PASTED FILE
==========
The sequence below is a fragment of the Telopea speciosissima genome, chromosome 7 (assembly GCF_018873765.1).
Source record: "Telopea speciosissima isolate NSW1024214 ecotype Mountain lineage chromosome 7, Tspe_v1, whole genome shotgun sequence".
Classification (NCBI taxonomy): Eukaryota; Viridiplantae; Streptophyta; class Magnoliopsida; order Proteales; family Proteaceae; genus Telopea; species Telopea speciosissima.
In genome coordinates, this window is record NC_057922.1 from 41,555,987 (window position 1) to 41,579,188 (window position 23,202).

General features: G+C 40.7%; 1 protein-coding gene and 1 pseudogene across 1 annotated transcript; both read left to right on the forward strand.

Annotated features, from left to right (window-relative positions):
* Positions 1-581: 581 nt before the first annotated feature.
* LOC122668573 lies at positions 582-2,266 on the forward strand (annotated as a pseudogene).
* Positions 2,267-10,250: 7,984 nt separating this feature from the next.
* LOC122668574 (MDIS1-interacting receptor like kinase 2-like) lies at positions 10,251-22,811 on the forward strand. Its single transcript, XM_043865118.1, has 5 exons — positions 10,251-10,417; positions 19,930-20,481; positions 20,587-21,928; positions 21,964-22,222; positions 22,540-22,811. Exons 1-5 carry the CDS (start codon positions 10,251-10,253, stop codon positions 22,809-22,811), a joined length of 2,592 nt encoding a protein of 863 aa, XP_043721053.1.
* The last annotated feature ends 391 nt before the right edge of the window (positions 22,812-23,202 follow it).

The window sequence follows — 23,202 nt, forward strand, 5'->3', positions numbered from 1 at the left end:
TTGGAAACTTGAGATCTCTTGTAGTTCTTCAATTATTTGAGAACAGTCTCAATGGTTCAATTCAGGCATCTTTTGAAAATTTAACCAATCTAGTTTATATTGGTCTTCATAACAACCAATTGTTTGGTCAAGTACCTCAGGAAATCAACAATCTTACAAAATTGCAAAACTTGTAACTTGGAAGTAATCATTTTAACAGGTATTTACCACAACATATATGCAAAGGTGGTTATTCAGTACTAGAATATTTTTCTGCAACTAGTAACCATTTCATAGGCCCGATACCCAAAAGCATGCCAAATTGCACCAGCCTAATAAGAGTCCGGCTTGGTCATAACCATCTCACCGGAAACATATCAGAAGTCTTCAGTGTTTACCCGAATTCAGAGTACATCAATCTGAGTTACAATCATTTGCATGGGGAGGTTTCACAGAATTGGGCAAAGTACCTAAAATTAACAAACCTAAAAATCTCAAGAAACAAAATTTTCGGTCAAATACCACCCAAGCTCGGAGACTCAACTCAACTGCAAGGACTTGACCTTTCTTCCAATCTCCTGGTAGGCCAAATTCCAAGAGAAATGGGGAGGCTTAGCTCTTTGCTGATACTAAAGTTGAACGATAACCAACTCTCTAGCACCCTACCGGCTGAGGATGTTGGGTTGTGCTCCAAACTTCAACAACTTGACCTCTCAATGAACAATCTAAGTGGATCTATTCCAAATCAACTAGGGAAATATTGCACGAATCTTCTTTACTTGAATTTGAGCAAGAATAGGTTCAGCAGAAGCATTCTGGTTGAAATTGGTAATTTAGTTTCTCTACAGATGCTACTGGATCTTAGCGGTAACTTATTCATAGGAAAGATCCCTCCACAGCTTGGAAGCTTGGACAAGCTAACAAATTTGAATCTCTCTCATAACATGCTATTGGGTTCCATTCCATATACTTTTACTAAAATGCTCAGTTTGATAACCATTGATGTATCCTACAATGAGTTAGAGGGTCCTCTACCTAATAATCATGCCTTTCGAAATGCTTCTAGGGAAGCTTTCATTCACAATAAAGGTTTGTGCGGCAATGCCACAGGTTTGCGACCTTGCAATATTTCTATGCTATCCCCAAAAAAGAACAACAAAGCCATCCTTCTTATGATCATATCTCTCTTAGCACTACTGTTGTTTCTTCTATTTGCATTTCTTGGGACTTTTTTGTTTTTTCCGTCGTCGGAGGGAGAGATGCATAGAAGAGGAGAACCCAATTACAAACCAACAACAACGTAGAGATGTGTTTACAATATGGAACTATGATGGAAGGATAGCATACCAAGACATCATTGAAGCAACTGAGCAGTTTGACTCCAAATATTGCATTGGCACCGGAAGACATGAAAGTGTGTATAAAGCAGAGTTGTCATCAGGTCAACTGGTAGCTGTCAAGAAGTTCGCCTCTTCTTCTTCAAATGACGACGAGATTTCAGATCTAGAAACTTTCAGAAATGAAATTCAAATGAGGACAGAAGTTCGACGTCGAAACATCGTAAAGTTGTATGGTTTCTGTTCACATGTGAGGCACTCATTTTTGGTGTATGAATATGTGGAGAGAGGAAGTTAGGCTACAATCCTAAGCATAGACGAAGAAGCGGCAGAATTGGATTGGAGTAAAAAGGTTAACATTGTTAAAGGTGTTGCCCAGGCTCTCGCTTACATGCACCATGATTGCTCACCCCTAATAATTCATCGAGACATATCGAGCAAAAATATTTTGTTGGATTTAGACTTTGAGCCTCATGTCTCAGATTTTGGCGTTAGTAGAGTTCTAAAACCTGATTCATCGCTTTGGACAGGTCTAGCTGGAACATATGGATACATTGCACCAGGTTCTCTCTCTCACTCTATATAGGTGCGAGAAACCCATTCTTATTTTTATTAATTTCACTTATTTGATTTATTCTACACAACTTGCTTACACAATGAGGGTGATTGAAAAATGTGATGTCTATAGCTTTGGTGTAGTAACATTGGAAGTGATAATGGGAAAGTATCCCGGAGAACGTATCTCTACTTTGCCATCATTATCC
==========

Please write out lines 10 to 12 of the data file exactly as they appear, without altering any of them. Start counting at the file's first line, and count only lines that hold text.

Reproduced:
* LOC122668574 (MDIS1-interacting receptor like kinase 2-like) lies at positions 10,251-22,811 on the forward strand. Its single transcript, XM_043865118.1, has 5 exons — positions 10,251-10,417; positions 19,930-20,481; positions 20,587-21,928; positions 21,964-22,222; positions 22,540-22,811. Exons 1-5 carry the CDS (start codon positions 10,251-10,253, stop codon positions 22,809-22,811), a joined length of 2,592 nt encoding a protein of 863 aa, XP_043721053.1.
* The last annotated feature ends 391 nt before the right edge of the window (positions 22,812-23,202 follow it).

The window sequence follows — 23,202 nt, forward strand, 5'->3', positions numbered from 1 at the left end: